UK to maintain EU cap on bankers’ bonuses after Brexit: CityAM

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The UK is set to maintain the EU’s cap on bankers’ bonuses, with the Treasury instead focusing on a range of other measures to shake up financial services regulation after Brexit.

Treasury sources say the measure is not even discussed by Chancellor Rishi Sunak and will not be scrapped anytime soon.

The cap, which was introduced by Brussels after the 2008 financial crash, limits bankers’ bonuses to 100 percent of their fixed salary or to double with the explicit approval of shareholders.

Some in the City say the measure is hurting London’s ability to attract the world’s top talent and should be relaxed now that the UK is free from Brussels regulatory shackles.

Tory MP Jesse Norman, who was sacked as Treasury minister last month, was said to have been very keen on removing the cap while he was Boris Johnson’s head.

“It is just not a priority and the Chancellor is not considering it,” said a source close to Sunak.

The bankers’ bonus cap is overseen by the Prudential Regulation Authority, a branch of the Bank of England, but the Treasury is working closely with the body on changes to financial services regulation.

Myles O’Grady, CFO of Bank of Ireland, listed on Euronext, left the banking industry last month due to pay restrictions.

Veteran City commentator David Buik said any decision not to remove the bankers’ bonus cap was “political” and could result in a similar loss of talent in the UK’s financial services industry.

“It’s disappointing and I strongly disapprove of the idea that people shouldn’t be paid for what they deliver,” he said.

“If you don’t allow the City to engage with the best people internationally, you risk not allowing business creation. “

Matthew Lesh, head of research at the free market think tank Adam Smith Institute, said: “We repeatedly see a failure of imagination, aspiration and ambition.

“Removing the bonus cap would immediately attract thousands of highly paid workers from the financial sector, which would boost our economy and boost revenue to the treasury. “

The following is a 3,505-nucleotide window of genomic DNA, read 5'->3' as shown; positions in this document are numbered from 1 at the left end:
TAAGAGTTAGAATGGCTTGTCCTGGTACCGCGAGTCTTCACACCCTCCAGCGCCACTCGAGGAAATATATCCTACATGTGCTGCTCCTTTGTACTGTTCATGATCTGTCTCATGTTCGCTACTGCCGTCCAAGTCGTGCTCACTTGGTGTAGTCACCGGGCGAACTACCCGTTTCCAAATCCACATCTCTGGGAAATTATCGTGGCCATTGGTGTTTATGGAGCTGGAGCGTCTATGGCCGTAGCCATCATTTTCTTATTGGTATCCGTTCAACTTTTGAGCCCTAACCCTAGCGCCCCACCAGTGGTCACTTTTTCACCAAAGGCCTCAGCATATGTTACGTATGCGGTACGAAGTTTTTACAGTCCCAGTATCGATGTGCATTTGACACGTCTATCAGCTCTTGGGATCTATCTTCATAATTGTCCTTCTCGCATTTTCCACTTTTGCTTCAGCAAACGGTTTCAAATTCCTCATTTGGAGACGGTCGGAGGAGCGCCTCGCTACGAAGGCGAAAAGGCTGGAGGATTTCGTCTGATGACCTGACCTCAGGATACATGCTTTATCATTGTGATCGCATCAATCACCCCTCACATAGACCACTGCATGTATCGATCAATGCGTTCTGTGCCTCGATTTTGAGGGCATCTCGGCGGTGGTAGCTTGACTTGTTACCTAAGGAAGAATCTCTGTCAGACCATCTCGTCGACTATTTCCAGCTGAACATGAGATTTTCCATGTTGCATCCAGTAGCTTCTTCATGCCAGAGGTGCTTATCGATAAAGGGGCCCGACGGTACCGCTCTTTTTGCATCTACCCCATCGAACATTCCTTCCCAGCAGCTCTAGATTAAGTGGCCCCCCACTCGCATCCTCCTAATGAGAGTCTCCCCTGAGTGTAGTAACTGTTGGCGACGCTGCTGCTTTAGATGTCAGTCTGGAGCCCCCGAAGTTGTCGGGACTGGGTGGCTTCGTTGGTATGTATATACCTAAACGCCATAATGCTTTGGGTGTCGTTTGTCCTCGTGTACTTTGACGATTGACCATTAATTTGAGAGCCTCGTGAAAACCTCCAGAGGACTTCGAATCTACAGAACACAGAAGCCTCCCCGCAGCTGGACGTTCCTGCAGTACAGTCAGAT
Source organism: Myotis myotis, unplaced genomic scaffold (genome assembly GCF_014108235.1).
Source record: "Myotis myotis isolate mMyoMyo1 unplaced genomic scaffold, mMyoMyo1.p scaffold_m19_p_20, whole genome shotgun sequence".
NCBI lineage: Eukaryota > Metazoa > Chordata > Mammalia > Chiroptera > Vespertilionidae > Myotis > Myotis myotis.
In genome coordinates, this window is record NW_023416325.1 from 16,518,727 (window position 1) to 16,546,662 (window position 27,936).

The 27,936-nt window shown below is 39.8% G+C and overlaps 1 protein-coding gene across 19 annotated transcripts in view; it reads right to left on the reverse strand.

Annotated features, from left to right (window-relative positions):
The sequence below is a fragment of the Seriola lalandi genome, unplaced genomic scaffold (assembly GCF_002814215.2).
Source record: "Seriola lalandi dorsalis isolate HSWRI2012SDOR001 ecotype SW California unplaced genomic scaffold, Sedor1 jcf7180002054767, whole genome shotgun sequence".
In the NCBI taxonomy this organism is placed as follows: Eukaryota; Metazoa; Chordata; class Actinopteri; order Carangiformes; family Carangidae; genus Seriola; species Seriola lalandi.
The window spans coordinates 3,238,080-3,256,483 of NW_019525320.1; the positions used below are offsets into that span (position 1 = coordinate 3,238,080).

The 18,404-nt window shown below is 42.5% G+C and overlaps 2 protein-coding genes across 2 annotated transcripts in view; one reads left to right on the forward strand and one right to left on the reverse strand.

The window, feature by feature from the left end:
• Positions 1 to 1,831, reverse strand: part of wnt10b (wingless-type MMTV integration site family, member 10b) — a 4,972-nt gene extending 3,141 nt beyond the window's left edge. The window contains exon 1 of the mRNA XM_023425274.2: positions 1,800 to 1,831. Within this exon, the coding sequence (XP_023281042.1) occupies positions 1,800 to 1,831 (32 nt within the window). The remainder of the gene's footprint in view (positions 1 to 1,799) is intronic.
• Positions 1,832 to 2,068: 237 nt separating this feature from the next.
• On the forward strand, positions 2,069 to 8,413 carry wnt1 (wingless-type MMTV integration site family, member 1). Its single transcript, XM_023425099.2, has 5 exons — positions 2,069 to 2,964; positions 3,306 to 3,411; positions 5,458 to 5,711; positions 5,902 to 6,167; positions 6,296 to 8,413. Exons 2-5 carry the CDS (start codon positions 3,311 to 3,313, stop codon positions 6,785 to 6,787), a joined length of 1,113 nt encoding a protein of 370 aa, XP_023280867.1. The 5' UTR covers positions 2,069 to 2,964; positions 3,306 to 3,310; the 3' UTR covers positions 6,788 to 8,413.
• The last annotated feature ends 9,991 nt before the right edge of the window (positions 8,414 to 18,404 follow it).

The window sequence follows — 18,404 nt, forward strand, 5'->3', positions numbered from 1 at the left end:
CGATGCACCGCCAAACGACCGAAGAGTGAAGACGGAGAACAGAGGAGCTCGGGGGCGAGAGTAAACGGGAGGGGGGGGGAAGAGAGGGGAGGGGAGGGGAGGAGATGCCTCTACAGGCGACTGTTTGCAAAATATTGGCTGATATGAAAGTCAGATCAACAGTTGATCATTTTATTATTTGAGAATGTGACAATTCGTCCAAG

Two government reviews this year outlined a series of regulatory changes recommended to improve the city’s competitiveness after Brexit.

Among the recommendations are changes to the stock listing rules to attract more tech unicorns to go public in the UK, allowing Spacs to list in London and reducing capital requirements for insurance companies.

The Treasury also launched a review this week on how to make it easier for listed companies to attract secondary capital through rights issues.

Sunak told a Conservative Party conference last week that he was “continuing all of those things” described in regulatory reviews “to implement the reforms the industry can now benefit from after Brexit.”

It is widely accepted in the City that the government’s changes to financial services regulation mean that Brussels will not grant UK equivalence – a designation that would give the financial services industry extensive access to EU markets. .

However, a Treasury source was more optimistic about this prospect.

“We still want the EU to accept some form of equivalence,” they said.

“We really don’t tear up EU regulations and if we stick to the spirit of what Brussels does, there are always opportunities for equivalence.”

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Bank of England Governor Andrew Bailey said in July there was no sign that Brussels would grant equivalency to the UK.

The Treasury has been contacted for comment.




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